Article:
John Taylor – Immediate Past President
Since the start of 2020 the IFoA has been exploring an ongoing trend to transfer risks from institutions – such as employers, the state, and financial services providers – to individuals.
We termed this the ‘Great Risk Transfer’ and we believe it poses one of the most significant yet little understood social, financial, and political challenges of our time.
I am passionate about understanding the extent of this transfer and what it means for societies, governments and individuals.
Last year we set out to gather and share evidence about the Great Risk Transfer and its impacts across society. This evidence then informed subsequent roundtables, bringing together a range of stakeholders and IFoA members, from which we developed the suggested solutions into practical recommendations to address the trend.
Our final report
After a year of evidence-gathering, engagement and analysis, we will shortly be publishing the final report of the Great Risk Transfer campaign. In it we set out our recommendations for action, and a commitment to work with stakeholders, including government and regulators, to drive actions that will have a positive impact, in the public interest.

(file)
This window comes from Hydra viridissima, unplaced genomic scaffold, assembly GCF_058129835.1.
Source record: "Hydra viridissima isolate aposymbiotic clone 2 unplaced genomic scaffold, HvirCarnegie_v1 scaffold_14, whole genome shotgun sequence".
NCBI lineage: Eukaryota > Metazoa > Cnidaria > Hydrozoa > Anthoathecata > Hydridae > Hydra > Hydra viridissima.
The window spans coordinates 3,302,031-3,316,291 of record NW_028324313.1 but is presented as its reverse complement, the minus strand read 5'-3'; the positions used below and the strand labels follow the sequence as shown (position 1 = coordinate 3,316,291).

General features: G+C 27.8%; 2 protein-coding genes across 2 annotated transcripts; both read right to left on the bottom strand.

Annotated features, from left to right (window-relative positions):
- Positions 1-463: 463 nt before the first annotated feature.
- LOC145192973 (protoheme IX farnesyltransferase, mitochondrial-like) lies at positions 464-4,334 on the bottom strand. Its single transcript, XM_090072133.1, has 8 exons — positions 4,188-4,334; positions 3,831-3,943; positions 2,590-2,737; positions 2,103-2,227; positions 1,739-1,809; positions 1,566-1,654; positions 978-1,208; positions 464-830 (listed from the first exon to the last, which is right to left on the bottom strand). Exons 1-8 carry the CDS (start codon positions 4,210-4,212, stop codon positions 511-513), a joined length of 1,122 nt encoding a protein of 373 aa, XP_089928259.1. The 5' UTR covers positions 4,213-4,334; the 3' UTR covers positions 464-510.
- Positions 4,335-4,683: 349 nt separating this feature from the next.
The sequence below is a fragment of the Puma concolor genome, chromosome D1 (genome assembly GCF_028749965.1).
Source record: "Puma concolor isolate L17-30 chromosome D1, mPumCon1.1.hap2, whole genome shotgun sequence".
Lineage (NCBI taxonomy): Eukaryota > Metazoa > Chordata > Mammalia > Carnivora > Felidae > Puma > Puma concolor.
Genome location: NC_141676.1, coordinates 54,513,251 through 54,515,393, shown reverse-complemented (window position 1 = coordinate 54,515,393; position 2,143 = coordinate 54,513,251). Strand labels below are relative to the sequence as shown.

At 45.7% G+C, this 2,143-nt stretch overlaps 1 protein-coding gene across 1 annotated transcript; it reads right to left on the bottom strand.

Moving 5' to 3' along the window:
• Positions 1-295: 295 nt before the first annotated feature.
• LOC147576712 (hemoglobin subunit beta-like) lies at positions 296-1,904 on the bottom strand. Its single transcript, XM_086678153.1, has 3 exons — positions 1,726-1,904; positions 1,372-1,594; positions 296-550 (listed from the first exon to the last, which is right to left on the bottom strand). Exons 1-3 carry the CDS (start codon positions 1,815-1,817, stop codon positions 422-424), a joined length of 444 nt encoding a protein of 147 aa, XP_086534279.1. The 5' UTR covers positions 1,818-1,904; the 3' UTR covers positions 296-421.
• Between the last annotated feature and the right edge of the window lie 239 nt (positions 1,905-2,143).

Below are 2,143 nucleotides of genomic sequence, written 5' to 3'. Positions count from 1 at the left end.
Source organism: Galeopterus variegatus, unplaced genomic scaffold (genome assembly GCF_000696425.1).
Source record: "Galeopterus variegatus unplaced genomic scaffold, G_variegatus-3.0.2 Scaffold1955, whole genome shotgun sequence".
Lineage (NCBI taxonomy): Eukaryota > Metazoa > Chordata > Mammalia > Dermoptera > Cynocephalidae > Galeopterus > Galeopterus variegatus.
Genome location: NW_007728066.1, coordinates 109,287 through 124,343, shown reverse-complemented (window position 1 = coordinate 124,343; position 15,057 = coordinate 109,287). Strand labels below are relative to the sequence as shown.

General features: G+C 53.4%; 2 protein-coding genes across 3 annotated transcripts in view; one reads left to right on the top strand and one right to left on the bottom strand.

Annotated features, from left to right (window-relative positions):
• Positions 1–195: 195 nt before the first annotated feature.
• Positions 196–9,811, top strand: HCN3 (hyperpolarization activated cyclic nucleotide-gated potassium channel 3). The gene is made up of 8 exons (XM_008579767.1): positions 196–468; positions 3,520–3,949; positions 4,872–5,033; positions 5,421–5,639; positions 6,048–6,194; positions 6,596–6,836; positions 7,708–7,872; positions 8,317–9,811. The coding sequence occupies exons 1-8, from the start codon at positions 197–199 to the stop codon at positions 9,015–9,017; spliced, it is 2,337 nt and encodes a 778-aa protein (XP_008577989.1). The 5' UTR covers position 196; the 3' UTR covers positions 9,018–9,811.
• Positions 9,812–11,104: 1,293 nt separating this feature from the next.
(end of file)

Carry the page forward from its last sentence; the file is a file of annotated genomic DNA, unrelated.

Our work suggests that the causes of this trend are complex and cover a number of factors, including increasing longevity, technological advances, the low interest-rate environment, and changes in financial regulation.
We believe there is an urgent need for practical solutions, as individuals are confronted with the challenge of managing risks they did not have to worry about previously, and in many cases are not well equipped to manage confidently and effectively.
Book your place at the launch of the final report
In partnership with Demos, we are delighted to be holding an online panel discussion at 11:30-30:00 on Thursday 22 April 2021 to mark the launch of the final report of the Great Risk Transfer campaign.
The panel will discuss how risk management has changed in recent decades, and how policy-makers can ensure individuals are able to manage new risks effectively, including saving enough for a good retirement and securing care in later life.
Panelists will be Stephen Timms MP (Chair of the Parliamentary Work and Pensions Select Committee), John Taylor (immediate Past President of the IFoA), Vicky Pryce (Economist), and Charlotte Pickles (Director at Reform think tank). The panel will be chaired by Polly Mackenzie, Chief Executive of Demos.